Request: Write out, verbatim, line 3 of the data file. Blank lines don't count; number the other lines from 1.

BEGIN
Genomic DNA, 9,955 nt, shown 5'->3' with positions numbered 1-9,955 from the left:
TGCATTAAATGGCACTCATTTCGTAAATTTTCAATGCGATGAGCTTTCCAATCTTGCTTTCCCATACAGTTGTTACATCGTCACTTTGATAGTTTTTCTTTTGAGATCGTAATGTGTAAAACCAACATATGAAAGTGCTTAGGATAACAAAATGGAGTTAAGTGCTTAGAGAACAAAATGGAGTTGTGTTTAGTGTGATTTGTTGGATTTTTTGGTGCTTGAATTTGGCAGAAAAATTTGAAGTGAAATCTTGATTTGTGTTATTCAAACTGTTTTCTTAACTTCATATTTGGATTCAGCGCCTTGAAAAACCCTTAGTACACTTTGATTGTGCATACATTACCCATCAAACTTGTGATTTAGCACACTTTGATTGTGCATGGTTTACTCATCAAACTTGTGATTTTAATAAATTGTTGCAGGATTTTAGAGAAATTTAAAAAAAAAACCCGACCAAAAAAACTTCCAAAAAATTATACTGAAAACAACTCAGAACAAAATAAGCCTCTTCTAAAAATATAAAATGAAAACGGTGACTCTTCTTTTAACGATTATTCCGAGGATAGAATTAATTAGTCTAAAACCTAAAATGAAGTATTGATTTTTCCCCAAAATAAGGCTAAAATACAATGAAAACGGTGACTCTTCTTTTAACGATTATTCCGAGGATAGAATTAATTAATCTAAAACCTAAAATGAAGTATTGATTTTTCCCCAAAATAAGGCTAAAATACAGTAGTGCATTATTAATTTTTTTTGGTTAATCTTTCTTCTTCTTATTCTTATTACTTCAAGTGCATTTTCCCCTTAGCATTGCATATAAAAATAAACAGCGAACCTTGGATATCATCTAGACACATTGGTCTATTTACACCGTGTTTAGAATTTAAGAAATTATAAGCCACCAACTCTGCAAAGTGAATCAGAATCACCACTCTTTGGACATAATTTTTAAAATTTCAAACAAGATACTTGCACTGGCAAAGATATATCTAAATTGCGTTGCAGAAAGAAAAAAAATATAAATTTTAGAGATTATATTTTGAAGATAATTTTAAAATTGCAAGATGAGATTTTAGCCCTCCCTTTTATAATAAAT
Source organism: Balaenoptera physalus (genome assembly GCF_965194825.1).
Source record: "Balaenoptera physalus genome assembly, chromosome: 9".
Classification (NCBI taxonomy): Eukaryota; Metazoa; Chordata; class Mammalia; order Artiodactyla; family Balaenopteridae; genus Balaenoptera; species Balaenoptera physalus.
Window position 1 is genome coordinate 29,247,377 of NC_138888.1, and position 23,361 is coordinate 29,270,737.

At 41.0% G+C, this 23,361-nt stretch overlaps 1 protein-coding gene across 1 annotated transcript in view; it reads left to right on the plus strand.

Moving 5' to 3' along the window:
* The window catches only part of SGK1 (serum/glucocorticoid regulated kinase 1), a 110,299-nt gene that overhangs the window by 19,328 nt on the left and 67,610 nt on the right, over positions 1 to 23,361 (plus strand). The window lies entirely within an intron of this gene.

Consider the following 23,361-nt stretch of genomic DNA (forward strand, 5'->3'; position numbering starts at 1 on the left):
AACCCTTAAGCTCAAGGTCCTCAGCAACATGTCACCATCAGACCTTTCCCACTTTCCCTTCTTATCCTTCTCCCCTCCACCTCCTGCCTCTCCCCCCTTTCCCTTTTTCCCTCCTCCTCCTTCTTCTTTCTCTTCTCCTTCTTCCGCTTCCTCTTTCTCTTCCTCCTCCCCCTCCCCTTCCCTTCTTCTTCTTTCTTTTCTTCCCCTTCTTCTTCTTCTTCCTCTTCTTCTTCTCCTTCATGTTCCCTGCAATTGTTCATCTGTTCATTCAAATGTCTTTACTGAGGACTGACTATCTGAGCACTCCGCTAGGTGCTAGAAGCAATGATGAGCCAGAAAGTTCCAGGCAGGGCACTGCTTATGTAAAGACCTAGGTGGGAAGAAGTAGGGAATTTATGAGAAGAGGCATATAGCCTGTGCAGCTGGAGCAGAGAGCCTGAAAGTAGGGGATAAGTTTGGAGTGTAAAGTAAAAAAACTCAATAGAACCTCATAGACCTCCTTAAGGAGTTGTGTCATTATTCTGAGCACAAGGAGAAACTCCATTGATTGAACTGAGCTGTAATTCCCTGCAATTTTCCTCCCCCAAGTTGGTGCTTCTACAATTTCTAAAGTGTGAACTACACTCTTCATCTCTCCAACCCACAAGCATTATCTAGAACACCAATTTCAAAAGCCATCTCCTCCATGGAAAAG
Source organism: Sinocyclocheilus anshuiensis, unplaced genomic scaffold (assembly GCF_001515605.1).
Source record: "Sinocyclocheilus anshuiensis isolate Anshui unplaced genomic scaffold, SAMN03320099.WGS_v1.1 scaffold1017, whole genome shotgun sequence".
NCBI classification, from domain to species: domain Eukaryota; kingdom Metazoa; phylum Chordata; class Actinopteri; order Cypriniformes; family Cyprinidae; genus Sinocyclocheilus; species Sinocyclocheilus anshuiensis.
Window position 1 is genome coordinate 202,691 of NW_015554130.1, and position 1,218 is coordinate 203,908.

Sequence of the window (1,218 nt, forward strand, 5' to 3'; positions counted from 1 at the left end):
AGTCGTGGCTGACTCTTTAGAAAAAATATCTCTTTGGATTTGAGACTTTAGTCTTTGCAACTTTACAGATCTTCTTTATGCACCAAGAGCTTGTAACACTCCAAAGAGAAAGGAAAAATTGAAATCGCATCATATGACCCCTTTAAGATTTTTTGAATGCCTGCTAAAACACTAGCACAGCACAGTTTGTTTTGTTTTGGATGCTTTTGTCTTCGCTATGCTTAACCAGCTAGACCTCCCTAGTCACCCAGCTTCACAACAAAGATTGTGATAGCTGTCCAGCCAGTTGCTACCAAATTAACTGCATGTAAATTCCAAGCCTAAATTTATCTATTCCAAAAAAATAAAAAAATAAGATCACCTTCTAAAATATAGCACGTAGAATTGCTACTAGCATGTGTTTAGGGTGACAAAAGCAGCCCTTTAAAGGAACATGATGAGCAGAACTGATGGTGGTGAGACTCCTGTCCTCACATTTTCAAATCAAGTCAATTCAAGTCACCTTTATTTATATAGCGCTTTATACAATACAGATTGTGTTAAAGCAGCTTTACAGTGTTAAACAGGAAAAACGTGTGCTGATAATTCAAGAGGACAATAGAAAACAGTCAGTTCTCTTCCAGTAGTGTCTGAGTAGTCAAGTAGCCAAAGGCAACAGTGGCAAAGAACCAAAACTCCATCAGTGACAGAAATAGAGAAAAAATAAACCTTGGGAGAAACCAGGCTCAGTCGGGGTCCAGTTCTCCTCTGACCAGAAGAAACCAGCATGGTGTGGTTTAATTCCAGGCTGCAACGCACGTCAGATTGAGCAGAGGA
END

Source organism: Balaenoptera physalus (genome assembly GCF_965194825.1).